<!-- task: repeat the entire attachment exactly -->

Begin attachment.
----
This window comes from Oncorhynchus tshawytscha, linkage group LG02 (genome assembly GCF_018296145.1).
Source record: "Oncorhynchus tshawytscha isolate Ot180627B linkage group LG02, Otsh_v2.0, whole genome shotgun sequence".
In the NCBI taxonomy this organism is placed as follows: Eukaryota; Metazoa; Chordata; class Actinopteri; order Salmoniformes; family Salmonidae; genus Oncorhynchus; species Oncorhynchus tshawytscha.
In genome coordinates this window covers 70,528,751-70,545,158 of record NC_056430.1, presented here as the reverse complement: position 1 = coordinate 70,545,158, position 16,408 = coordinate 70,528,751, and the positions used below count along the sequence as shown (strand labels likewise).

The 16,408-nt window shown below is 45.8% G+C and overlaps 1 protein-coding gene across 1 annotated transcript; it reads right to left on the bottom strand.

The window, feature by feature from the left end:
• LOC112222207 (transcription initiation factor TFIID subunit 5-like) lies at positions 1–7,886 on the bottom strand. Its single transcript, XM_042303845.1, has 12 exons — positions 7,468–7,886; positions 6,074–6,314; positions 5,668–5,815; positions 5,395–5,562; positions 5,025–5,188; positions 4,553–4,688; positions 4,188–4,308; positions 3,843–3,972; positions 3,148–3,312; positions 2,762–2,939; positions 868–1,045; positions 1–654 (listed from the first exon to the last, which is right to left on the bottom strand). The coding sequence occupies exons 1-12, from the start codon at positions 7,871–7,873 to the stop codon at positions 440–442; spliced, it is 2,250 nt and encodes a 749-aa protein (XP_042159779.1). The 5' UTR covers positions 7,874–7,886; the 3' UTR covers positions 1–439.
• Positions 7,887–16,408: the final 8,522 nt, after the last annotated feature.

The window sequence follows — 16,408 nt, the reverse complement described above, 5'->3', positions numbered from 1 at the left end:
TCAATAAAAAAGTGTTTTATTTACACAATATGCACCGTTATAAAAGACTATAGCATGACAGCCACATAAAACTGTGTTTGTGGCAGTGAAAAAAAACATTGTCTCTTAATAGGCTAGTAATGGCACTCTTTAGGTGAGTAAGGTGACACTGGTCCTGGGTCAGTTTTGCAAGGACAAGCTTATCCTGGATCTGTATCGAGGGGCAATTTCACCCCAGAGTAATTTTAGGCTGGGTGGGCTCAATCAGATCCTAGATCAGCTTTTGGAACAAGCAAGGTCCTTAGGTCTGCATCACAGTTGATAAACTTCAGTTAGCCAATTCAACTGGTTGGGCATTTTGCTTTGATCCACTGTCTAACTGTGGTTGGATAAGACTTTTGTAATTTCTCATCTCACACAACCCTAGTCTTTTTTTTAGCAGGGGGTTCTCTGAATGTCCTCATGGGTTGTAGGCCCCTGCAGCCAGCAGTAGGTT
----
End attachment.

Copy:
This window comes from Oncorhynchus tshawytscha, linkage group LG02 (genome assembly GCF_018296145.1).
Source record: "Oncorhynchus tshawytscha isolate Ot180627B linkage group LG02, Otsh_v2.0, whole genome shotgun sequence".
In the NCBI taxonomy this organism is placed as follows: Eukaryota; Metazoa; Chordata; class Actinopteri; order Salmoniformes; family Salmonidae; genus Oncorhynchus; species Oncorhynchus tshawytscha.
In genome coordinates this window covers 70,528,751-70,545,158 of record NC_056430.1, presented here as the reverse complement: position 1 = coordinate 70,545,158, position 16,408 = coordinate 70,528,751, and the positions used below count along the sequence as shown (strand labels likewise).

The 16,408-nt window shown below is 45.8% G+C and overlaps 1 protein-coding gene across 1 annotated transcript; it reads right to left on the bottom strand.

The window, feature by feature from the left end:
• LOC112222207 (transcription initiation factor TFIID subunit 5-like) lies at positions 1–7,886 on the bottom strand. Its single transcript, XM_042303845.1, has 12 exons — positions 7,468–7,886; positions 6,074–6,314; positions 5,668–5,815; positions 5,395–5,562; positions 5,025–5,188; positions 4,553–4,688; positions 4,188–4,308; positions 3,843–3,972; positions 3,148–3,312; positions 2,762–2,939; positions 868–1,045; positions 1–654 (listed from the first exon to the last, which is right to left on the bottom strand). The coding sequence occupies exons 1-12, from the start codon at positions 7,871–7,873 to the stop codon at positions 440–442; spliced, it is 2,250 nt and encodes a 749-aa protein (XP_042159779.1). The 5' UTR covers positions 7,874–7,886; the 3' UTR covers positions 1–439.
• Positions 7,887–16,408: the final 8,522 nt, after the last annotated feature.

The window sequence follows — 16,408 nt, the reverse complement described above, 5'->3', positions numbered from 1 at the left end:
TCAATAAAAAAGTGTTTTATTTACACAATATGCACCGTTATAAAAGACTATAGCATGACAGCCACATAAAACTGTGTTTGTGGCAGTGAAAAAAAACATTGTCTCTTAATAGGCTAGTAATGGCACTCTTTAGGTGAGTAAGGTGACACTGGTCCTGGGTCAGTTTTGCAAGGACAAGCTTATCCTGGATCTGTATCGAGGGGCAATTTCACCCCAGAGTAATTTTAGGCTGGGTGGGCTCAATCAGATCCTAGATCAGCTTTTGGAACAAGCAAGGTCCTTAGGTCTGCATCACAGTTGATAAACTTCAGTTAGCCAATTCAACTGGTTGGGCATTTTGCTTTGATCCACTGTCTAACTGTGGTTGGATAAGACTTTTGTAATTTCTCATCTCACACAACCCTAGTCTTTTTTTTAGCAGGGGGTTCTCTGAATGTCCTCATGGGTTGTAGGCCCCTGCAGCCAGCAGTAGGTT